to know. In the event you may have forgotten one key lesson from
Algeria, I refer you to Part
IV of my series, On
Torture. Here’s the relevant passage:
second part of [Darius] Rejali’s article deals with the Battle
of Algiers, an example often cited to support the use of torture.
However, as Rejali writes, the real lesson lies in the other direction:
real significance of the Battle of Algiers, however, is the startling
justification of torture by a democratic state. Algerian archives
are now open, and many French torturers wrote their autobiographies
in the 1990s. The story they tell will not comfort generals who
tell self-serving stories of torture’s success. In fact, the battle
shows the devastating consequences of torture for any democracy
foolish enough to institutionalize it.
Part II of the
article contains the details of the prohibitively high costs of
any government sanction of torture. Moreover, as Rejali also explains,
France won the Battle of Algiers “primarily through force, not by
superior intelligence gathered through torture.”
See Rejali’s article
for many more details. This is the model Boot believes the United
States should follow. If it is true that many of Galula’s “admonitions”
are incorporated into the “new Army-Marine counterinsurgency field
manual,” it appears we are doing precisely that. As if our crimes
were not already sufficiently staggering and incomprehensible in their
magnitude, I think our leaders may yet implement this monstrous advice
completely and fully, in their desperation for “victory,” and in their
determination to avoid “losing face.”
This is the
moment we’ve reached: many of us, including those who seek to influence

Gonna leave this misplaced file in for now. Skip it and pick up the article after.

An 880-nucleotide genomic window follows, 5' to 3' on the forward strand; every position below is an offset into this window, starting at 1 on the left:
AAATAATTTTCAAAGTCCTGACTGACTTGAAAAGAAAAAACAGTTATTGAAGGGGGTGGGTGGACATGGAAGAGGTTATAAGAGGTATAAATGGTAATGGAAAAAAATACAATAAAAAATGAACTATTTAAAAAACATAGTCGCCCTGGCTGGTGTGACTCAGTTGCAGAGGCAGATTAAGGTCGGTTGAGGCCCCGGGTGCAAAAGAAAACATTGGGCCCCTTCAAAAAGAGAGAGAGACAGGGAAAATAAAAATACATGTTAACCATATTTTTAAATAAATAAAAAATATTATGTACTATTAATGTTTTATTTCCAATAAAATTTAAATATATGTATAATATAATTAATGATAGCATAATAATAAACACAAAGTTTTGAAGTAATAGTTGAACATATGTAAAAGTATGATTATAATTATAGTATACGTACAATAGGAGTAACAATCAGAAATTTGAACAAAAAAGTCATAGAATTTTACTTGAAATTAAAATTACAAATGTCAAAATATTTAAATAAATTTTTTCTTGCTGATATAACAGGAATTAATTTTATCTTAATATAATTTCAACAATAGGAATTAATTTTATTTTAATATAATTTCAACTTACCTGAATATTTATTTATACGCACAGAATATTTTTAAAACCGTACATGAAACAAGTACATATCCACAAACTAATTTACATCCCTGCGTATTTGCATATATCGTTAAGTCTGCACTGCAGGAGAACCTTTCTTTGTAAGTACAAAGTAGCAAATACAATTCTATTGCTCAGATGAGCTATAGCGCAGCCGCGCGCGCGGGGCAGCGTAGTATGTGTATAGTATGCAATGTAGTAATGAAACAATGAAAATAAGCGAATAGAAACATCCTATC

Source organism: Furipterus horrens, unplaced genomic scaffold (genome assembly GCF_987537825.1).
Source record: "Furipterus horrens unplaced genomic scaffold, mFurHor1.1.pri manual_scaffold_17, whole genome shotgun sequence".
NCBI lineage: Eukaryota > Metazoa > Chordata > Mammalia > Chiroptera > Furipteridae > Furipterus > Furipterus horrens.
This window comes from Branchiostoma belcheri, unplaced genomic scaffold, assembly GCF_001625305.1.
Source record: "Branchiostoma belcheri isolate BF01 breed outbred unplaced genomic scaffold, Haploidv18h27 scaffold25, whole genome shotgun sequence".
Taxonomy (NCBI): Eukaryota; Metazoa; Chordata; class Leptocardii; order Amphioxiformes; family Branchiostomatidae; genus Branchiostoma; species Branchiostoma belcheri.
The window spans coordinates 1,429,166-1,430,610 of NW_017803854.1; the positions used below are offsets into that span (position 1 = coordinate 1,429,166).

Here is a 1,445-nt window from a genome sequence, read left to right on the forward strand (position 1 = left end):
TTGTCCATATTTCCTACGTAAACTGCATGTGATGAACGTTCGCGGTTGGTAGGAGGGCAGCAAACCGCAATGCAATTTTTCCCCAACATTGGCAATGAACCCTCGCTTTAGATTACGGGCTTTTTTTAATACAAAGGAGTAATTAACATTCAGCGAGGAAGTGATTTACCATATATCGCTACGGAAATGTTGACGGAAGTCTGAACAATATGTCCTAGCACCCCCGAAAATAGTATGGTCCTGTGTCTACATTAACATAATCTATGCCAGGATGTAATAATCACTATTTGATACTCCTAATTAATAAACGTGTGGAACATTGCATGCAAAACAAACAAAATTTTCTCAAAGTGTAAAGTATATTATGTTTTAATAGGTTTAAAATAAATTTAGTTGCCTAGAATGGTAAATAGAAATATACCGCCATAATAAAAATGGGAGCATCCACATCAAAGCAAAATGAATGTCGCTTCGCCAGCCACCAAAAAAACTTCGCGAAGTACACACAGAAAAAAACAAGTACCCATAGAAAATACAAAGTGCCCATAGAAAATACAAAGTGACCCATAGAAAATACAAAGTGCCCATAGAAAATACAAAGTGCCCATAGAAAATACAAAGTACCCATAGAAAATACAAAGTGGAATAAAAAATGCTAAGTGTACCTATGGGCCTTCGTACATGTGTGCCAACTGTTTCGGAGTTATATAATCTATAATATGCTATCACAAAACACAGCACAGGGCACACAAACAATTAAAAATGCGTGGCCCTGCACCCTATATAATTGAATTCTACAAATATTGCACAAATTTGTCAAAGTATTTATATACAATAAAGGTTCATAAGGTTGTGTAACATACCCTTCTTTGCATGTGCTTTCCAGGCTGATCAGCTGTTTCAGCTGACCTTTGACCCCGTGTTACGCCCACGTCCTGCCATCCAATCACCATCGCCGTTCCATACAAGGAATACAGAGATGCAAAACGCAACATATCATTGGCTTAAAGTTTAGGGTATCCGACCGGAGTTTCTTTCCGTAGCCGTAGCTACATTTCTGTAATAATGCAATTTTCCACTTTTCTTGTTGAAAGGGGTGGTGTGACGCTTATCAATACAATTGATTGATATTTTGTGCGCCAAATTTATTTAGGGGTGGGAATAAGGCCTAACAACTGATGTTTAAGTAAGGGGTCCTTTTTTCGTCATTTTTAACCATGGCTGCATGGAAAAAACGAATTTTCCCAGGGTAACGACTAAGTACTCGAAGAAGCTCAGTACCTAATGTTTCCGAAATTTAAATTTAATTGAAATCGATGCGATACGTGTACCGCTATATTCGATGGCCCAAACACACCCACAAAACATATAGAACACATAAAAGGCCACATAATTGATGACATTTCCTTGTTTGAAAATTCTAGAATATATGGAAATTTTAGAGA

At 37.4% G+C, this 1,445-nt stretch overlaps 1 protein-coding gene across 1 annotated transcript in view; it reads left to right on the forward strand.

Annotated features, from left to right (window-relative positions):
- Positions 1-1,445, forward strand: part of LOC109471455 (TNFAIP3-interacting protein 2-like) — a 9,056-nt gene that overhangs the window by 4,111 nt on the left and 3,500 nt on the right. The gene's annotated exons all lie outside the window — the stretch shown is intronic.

our government’s actions and who continue to have an alarming degree
of success, are monsters. They acknowledge it openly (see
Krauthammer for another example), and they maintain becoming
monsters is “necessary” for the success of our “noble” efforts.
That such monsters continue to be regularly published in major U.S.
newspapers is a national degradation that will not be ameliorated
for decades, even if we were to reverse course tomorrow. The views
of people like Boot and Krauthammer are considered a legitimate
part of our “respectable” national discourse.
In the absence
of the kind of massive public protest and civil disobedience I mentioned
at the conclusion
of an essay yesterday, I do not expect this to change. I think
our government has traveled beyond the point of no return.
If one studies
history and the arc that is typical of great civilizations of the
past, I think it is unarguable that the high point of American influence
in the world has already passed. The new powers rise in the East
and, within several decades at the most, they will put the United
States in the shadow. Given what we now stand for, I view that prospect
as a largely positive one. Your children and grandchildren will
not experience anything close to the kinds of lives many of us enjoy
today – but, contrary to what the majority of Americans appear
to believe, the quality of our lives is not guaranteed to us in
perpetuity regardless of our actions, and in defiance of the barbarity
that we now unthinkingly accept. It’s worse than that: we commit
crimes on a huge scale, and we still maintain that we are
uniquely “exceptional” and virtuous in world history, and that nothing
we do can be fundamentally, unforgivably wrong.
If a critical
number of Americans do not protest in ways that finally cause our
government to take notice and alter its course, it’s over. This
is why I repeat once again: now, it’s up to the rest of us.
Silber’s [send him mail]
blog is Once Upon
a Time, where he writes about political and cultural issues.
He has also written a number of essays based on the work of psychologist
and author Alice Miller, concerning the implications of her work
with regard to world events today. Descriptions of those articles
will be found at a companion blog, The
Sacred Moment. Silber worked as an actor in the New York theater
many years ago. Upon relocating to Los Angeles in the late 1970s,
he worked in the film industry for several years. After pursuing
what ultimately proved to be an unsatisfying business career, he
decided to turn to writing full-time, a profession which he happily